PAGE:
MLB Notes: Blue Jays' Kevin Pillar Suspended 2 Games for Anti-gay Slur - NBC 10 Philadelphia

MLB Notes: Blue Jays' Kevin Pillar Suspended 2 Games for Anti-gay Slur

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    MLB Notes: Blue Jays' Kevin Pillar Suspended 2 Games for Anti-gay Slur
    CSNPhilly.com
    MLB Notes: Blue Jays' Kevin Pillar suspended 2 games for anti-gay slur

    ATLANTA -- Toronto Blue Jays center fielder Kevin Pillar was suspended two games Thursday for yelling an anti-gay slur at a Braves pitcher.

    The Blue Jays suspended Pillar without pay shortly after he apologized in a statement, saying he was "completely and utterly embarrassed" by the word he directed at Jason Motte.

    Pillar was angry at Motte for allegedly quick-pitching him to get a strikeout that ended the seventh inning in Atlanta's 8-4 victory Wednesday night .

    Replays appeared to show Pillar using the slur as he shouted toward the mound. After what he described as a sleepless night, the player acknowledged his wrongdoing.

    "I regret saying it," Pillar told reporters at SunTrust Park a few hours before the finale of a four-game series against the Braves. "I'm going to use myself as an example of how there are words out there you can't use. It's not a word I use ever. ... It's something that just came out" (see full story).

    Braves: Freeman expected to miss 10 weeks with broken wrist
    ATLANTA -- The Braves are looking for help at first base after losing Freddie Freeman for about 10 weeks due to a broken left wrist.

    President of baseball operations John Hart says he knows no player can replace the production lost by the injury to Freeman, who shared the major league lead with 14 homers and was hitting .341.

    Freeman was hurt when hit by a pitch from Toronto's Aaron Loup during the fifth inning of an 8-4 victory over the Blue Jays on Wednesday night.

    Hart said losing Freeman is "devastating news for the ballclub."

    The Braves signed free agent James Loney to a minor league deal. Loney, 33, hit .265 with nine homers in 100 games for the Mets last year and was released from a minor league contract with Detroit this month. He is expected to join Triple-A Gwinnett.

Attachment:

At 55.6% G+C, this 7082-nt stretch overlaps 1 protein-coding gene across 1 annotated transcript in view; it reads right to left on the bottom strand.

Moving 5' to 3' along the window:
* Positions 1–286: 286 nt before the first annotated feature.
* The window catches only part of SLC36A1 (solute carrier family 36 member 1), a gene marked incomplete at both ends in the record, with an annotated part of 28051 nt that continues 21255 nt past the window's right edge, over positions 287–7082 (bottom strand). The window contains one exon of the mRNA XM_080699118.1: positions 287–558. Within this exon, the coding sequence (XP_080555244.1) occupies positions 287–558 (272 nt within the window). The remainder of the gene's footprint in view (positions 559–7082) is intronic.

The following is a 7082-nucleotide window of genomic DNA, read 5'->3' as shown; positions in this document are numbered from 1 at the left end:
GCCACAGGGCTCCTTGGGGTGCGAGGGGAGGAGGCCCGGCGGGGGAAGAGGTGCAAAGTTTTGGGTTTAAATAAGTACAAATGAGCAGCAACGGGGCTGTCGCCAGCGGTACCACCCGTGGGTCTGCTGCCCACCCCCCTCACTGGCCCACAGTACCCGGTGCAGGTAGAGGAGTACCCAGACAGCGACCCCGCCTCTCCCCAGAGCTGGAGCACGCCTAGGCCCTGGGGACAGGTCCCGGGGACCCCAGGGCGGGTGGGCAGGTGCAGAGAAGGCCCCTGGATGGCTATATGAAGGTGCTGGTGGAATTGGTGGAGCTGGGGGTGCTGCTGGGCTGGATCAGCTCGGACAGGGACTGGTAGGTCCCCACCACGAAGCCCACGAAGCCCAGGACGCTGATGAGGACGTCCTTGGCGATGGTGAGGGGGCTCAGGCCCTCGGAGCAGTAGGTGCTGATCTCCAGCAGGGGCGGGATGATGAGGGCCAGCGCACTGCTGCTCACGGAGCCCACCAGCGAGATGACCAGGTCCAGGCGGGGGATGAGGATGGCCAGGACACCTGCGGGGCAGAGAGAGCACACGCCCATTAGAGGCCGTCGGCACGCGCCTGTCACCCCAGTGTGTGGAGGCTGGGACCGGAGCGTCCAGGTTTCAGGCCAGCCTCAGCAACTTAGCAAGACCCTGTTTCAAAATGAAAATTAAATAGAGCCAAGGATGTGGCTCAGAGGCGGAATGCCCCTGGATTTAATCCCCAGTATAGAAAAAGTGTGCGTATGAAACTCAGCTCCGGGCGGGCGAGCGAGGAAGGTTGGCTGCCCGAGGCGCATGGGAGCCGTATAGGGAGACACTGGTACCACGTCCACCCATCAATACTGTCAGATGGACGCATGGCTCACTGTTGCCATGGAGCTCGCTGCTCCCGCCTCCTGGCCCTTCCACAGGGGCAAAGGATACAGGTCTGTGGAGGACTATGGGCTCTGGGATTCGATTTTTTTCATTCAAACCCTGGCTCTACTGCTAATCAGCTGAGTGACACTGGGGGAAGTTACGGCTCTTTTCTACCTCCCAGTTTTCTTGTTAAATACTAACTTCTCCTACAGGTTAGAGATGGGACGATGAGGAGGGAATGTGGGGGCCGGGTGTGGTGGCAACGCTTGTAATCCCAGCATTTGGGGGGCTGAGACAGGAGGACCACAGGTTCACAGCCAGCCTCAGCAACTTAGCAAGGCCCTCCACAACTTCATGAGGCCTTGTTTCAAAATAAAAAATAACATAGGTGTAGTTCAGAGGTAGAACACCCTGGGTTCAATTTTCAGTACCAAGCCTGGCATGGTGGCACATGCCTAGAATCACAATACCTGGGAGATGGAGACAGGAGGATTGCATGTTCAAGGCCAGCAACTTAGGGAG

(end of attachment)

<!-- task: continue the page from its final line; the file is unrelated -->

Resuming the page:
Coppolella said re-signing Ryan Howard, who was released from Gwinnett on May 8, was not an option.

    Jace Peterson, a utility player who has spent most of his time at the middle infield spots, started at first base in Thursday night's game against the Blue Jays.

    "We couldn't find anybody that could do what Freddie does," Coppolella said. "He was arguably the best player in the whole league" (see full story).

    Marlins: Manfred says bidders for club relatively even in price
    NEW YORK -- The two groups bidding to buy the Miami Marlins from Jeffrey Loria are relatively even in their price offers, according to Commissioner Rob Manfred.

    Former Florida Gov. Jeb Bush leads one group, which includes former New York Yankees captain Derek Jeter, who would head the team's baseball operations. The other group is led by businessman Tagg Romney, son of former Republican presidential nominee Mitt Romney, and includes Hall of Famer Tom Glavine.

    "There are two bidders, at least, for the franchise. The bidders are in relatively the same place in terms of price, maybe minuscule differences, and they are in fact in the price range that Mr. Loria was looking for," Manfred said Thursday following a quarterly owners meeting.

    Loria, 76, bought the Marlins for $158.5 million in 2002 from John Henry, who was part of the group that bought the Boston Red Sox.

    The groups are bidding to buy the Marlins for approximately $1.3 billion, which would include the assumption of about $100 million in baseball-related debt. More than $200 million in other debt associated with the team would be paid by Loria as part of the closing.

    "The process is moving forward. It's really between the Marlins and the bidders," Manfred said. "At this point, two things need to happen. There needs to be a solidified financial structure presented to us so that we're sure that we actually have a transaction that can move ahead, and there are certain documents, the most important of which are a purchase and sale agreement that need to be negotiated between the buyer and the seller. And we'll be ready to process the transaction when those two things are completed."

    Under baseball's debt-service rule, a deal in the range being discussed would require about $800 million in equity. Groups have to show additional money has been raised to operate the team.

    A sale requires approval of 75 percent of the teams.